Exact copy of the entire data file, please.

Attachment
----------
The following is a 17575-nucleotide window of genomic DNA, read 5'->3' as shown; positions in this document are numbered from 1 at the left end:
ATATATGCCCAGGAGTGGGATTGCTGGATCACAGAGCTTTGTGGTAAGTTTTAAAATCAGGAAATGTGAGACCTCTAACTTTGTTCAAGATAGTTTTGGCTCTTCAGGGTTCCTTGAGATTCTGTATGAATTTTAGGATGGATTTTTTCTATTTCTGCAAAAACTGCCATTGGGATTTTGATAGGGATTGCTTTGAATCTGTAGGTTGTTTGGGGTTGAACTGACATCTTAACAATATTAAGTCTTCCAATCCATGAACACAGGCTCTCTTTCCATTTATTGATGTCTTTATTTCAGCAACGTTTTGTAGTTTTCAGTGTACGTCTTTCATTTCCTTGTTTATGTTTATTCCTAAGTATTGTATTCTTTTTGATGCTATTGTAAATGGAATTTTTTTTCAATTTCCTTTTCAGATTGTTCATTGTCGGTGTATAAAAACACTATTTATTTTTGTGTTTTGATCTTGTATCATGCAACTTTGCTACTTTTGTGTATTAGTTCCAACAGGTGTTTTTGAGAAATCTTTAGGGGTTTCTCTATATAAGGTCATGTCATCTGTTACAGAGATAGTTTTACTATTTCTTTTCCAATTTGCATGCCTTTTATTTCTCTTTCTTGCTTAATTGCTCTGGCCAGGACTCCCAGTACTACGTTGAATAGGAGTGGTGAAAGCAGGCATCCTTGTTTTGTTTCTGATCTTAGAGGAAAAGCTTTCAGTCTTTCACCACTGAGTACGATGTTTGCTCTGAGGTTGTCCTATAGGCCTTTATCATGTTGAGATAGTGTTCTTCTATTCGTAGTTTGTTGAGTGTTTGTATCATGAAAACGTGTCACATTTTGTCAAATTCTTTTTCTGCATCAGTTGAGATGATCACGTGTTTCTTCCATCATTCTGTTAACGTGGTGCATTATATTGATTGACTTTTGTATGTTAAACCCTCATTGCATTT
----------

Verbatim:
The following is a 17575-nucleotide window of genomic DNA, read 5'->3' as shown; positions in this document are numbered from 1 at the left end:
ATATATGCCCAGGAGTGGGATTGCTGGATCACAGAGCTTTGTGGTAAGTTTTAAAATCAGGAAATGTGAGACCTCTAACTTTGTTCAAGATAGTTTTGGCTCTTCAGGGTTCCTTGAGATTCTGTATGAATTTTAGGATGGATTTTTTCTATTTCTGCAAAAACTGCCATTGGGATTTTGATAGGGATTGCTTTGAATCTGTAGGTTGTTTGGGGTTGAACTGACATCTTAACAATATTAAGTCTTCCAATCCATGAACACAGGCTCTCTTTCCATTTATTGATGTCTTTATTTCAGCAACGTTTTGTAGTTTTCAGTGTACGTCTTTCATTTCCTTGTTTATGTTTATTCCTAAGTATTGTATTCTTTTTGATGCTATTGTAAATGGAATTTTTTTTCAATTTCCTTTTCAGATTGTTCATTGTCGGTGTATAAAAACACTATTTATTTTTGTGTTTTGATCTTGTATCATGCAACTTTGCTACTTTTGTGTATTAGTTCCAACAGGTGTTTTTGAGAAATCTTTAGGGGTTTCTCTATATAAGGTCATGTCATCTGTTACAGAGATAGTTTTACTATTTCTTTTCCAATTTGCATGCCTTTTATTTCTCTTTCTTGCTTAATTGCTCTGGCCAGGACTCCCAGTACTACGTTGAATAGGAGTGGTGAAAGCAGGCATCCTTGTTTTGTTTCTGATCTTAGAGGAAAAGCTTTCAGTCTTTCACCACTGAGTACGATGTTTGCTCTGAGGTTGTCCTATAGGCCTTTATCATGTTGAGATAGTGTTCTTCTATTCGTAGTTTGTTGAGTGTTTGTATCATGAAAACGTGTCACATTTTGTCAAATTCTTTTTCTGCATCAGTTGAGATGATCACGTGTTTCTTCCATCATTCTGTTAACGTGGTGCATTATATTGATTGACTTTTGTATGTTAAACCCTCATTGCATTT